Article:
by Emily Thompson
Some New Year’s Resolutions can be difficult to maintain which can lead to disappointment when not accomplished. (Courtesy of Julia Comerford)
You might have noticed over Winter Break that right as New Year’s Eve approached, your T.V. was meticulously interrupted by commercials for new diet programs, weight loss regimens and exercise equipment. This is no coincidence. As I sat through the 100th commercial of models telling me about “judgement-free gyms” and “a week’s worth of free protein shakes,” I felt guilty sitting in my pajamas and having no such goal. The pressure to create New Year’s resolutions creeps into our lives whether we realize it or not.
It is understandable why New Year’s resolutions are appealing. For one, they are universally acknowledged. It feels as if the whole world is rooting for you, that the tradition itself is carrying half the burden of following through. There is also the power of an idealistic “new start.” Trying to save money or spend more time with your family (or whatever the goal may be) feels achievable when you know that the burdens of the past are left in the previous year. This concept allows one to shed any negativity and become open to a new year, a new challenge, a new… you. It is exciting and motivating. There is a feeling of good luck to the tradition which makes the most daunting goals seem manageable.
I think New Year’s resolutions can be equated to focusing a camera. The fuzzy, hypothetical charm of these goals is not always consistent with the harsh reality of achieving them. It is all a bit too ideal, as if the time of year will make the resolution finally stick. But, if you are not able to commit to a goal the other three hundred and sixty four days of the year one day will not be any different. The root problem with New Year’s resolutions is that we all like the concept of a fresh beginning, but it is more about the tradition than personal commitment to change. They force us to focus on only one goal and set ourselves up for disappointment if it fails. New Year’s resolutions are often made on a whim and are too tremendous to achieve.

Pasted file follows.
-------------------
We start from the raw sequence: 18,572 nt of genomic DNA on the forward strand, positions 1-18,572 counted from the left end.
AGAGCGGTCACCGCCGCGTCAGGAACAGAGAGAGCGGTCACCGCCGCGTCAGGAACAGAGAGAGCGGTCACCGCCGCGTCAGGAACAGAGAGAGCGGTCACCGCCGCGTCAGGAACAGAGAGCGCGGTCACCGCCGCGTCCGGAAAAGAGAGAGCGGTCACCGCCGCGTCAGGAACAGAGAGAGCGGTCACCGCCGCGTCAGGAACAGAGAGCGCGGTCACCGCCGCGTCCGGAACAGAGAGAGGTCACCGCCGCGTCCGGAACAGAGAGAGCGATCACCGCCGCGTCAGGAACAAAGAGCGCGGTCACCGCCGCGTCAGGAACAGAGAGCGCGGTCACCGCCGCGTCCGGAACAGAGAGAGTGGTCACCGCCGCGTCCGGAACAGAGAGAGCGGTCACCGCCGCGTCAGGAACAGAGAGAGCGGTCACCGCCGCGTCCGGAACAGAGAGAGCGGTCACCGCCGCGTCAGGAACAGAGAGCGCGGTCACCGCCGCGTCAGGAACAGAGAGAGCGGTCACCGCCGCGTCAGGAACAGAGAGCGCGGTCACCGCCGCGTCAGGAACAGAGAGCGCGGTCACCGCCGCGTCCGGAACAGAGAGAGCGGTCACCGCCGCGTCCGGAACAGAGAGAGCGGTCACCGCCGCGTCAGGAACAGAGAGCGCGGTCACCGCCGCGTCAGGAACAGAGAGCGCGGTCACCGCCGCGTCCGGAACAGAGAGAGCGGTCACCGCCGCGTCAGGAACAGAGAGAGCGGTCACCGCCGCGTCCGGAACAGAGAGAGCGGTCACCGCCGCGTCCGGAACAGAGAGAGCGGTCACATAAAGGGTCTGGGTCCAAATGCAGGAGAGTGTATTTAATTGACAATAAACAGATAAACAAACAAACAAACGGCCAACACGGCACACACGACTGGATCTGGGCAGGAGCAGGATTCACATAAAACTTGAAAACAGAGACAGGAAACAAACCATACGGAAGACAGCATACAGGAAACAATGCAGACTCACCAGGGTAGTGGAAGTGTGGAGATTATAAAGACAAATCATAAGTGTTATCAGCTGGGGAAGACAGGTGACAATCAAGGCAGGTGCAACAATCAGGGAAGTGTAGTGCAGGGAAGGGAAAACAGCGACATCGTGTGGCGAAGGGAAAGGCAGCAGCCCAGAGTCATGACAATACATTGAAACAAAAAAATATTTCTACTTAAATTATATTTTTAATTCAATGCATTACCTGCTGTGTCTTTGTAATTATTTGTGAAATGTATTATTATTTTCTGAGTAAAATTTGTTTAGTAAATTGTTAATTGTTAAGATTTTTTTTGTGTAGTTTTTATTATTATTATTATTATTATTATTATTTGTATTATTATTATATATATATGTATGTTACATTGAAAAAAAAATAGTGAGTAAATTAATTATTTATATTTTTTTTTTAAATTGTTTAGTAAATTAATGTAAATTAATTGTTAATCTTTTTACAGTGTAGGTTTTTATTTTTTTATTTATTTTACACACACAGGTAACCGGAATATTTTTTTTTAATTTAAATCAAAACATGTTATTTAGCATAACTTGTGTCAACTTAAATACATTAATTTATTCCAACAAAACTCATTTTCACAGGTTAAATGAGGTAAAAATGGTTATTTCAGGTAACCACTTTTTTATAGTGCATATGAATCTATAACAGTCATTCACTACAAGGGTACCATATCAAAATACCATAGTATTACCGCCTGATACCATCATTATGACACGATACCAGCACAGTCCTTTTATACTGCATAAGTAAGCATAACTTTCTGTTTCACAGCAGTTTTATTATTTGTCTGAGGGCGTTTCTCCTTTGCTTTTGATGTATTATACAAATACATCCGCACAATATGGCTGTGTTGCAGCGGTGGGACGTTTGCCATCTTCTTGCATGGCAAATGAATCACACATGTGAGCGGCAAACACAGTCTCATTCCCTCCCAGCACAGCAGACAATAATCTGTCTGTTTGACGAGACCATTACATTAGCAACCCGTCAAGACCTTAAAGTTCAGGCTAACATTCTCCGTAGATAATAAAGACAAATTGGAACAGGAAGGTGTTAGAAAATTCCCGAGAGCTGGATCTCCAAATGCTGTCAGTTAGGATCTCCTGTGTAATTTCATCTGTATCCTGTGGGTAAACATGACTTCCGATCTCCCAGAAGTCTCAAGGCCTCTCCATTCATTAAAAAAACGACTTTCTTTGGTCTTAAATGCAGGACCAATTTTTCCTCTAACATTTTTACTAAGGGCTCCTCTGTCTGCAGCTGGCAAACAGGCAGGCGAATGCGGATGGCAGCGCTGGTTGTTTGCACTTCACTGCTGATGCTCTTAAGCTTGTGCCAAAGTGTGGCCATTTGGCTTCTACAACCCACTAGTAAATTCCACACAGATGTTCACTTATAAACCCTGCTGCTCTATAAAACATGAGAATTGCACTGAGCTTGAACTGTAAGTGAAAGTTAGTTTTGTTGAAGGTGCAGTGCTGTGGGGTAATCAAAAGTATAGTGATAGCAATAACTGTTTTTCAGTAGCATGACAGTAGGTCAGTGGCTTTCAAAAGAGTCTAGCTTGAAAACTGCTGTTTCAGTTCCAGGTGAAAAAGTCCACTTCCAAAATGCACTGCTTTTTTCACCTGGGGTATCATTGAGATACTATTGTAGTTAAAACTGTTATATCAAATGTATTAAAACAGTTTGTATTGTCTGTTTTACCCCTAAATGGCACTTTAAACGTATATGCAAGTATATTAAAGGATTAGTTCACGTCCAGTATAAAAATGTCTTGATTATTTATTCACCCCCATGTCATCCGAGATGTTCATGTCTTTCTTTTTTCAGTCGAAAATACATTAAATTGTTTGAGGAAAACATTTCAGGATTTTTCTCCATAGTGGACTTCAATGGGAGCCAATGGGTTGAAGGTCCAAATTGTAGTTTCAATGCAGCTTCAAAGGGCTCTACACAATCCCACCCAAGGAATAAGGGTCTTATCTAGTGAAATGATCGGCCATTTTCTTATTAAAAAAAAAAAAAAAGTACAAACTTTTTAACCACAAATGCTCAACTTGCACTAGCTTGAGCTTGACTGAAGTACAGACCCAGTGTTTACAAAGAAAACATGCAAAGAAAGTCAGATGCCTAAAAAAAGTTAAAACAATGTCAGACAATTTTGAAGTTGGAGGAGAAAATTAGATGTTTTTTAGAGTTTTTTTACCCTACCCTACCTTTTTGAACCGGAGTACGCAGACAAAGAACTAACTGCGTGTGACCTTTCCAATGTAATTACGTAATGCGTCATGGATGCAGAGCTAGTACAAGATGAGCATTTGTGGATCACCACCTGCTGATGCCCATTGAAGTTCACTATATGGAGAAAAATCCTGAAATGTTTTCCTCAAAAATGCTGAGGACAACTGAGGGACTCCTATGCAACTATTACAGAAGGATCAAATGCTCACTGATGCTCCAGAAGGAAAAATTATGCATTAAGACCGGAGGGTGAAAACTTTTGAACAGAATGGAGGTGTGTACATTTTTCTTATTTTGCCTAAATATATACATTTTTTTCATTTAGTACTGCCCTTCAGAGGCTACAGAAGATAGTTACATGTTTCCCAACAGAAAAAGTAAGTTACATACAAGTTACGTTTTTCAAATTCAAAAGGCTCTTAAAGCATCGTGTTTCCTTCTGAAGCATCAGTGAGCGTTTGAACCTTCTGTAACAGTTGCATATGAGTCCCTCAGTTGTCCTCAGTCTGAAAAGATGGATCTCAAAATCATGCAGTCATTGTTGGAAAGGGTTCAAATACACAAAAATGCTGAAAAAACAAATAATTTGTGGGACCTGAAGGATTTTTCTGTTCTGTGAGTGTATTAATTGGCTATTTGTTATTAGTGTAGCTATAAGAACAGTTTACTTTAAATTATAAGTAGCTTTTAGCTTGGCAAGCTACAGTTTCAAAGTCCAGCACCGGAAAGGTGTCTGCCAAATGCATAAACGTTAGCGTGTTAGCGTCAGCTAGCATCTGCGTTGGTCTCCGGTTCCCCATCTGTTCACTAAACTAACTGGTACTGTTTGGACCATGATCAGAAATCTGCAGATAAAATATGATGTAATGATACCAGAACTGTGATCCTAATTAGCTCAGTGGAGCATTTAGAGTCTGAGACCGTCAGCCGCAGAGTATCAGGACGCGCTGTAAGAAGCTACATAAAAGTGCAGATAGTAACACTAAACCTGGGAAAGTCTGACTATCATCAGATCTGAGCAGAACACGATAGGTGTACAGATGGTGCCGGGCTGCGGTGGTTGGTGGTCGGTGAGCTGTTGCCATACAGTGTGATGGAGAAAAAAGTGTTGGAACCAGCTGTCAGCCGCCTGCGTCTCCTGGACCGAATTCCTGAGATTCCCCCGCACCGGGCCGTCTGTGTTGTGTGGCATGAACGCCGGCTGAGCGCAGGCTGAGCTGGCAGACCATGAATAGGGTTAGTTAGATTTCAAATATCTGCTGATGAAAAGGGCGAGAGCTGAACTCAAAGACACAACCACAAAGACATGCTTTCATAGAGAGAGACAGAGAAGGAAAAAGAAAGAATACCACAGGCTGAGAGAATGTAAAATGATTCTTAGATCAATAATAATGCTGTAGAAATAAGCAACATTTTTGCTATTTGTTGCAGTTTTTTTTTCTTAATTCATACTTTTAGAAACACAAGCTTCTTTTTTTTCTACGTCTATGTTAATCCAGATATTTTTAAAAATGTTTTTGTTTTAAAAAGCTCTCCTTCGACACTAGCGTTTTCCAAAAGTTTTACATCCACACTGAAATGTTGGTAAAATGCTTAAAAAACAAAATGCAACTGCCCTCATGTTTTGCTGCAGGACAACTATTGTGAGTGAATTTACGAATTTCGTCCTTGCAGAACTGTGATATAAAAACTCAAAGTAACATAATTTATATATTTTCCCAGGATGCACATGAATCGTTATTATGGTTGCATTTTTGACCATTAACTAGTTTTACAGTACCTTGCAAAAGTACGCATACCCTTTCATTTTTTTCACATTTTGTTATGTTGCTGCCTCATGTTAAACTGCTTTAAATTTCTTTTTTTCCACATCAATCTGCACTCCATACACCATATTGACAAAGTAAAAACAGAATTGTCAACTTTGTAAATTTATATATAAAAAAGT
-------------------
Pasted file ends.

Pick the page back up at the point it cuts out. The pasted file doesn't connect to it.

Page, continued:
People that feel pressure to continue their new workout routine or diet based on a tradition means that their goal is not usually personal enough for them to follow through. This year both of my best friends and my parents created New Year’s Resolutions. I felt pressured to create one just to avoid explaining why I didn’t. However, goals must be meaningful to be effective. You must have a stake in them and their outcome. You need to be more connected to it than you would be to a silly tradition.
New Year’s resolutions have a reputation for being broken, which is quite ironic given that they are supposed to achieve the opposite effect. The point of goal-setting is to lift us up and leave us in a better position than the one at which we started. A few years ago, I promised myself on Jan. 1 that I would drink seven glasses of water per day. But as someone who often describes myself as permanently dehydrated, this goal was just too far a stretch from my normal habits. When the day rolled around and I had not fulfilled my new goal, I felt like all hope for a good year was gone.
When my New Year’s resolution failed, I was flooded with guilt for being too weak to follow through. According to Forbes, a 2013 Scranton University poll concludes that only 8% of people actually achieve their New Year’s’ resolutions- a statistic so low it is a wonder why we all still make them. So, if you have the overwhelming urge to create a New Year’s resolution, it is best to be honest about what type of change you can actually commit to and if it will leave you happier than you were when you started. It is clear to me that one of the pitfalls of this tradition is how much stake people put in a resolution only once per year.
If that is the only time you are willing to commit, it probably is not important enough to you. Instead, daily or monthly goals may lead to more success and the change we all wish for. Start a new book. Try a new yoga class. These are not monumental changes, but they can give you something new to look forward to every day.
Personally, since my last failed New Year’s resolution, I have been resolute in not making them. Seems backwards, I know. Instead, each day I try to find the tiny things that make me happy, because they matter more than any monumental change to which I try and commit. I do not want to become so unhappy that I put all of my faith into one goal. Instead of focusing on an unrealistic concept, focus on what already makes your life fabulous, whether it is Jan. 1 or any other day.
Emily Thompson, FCRH ’21, is a journalism major from Norwalk, Connecticut.
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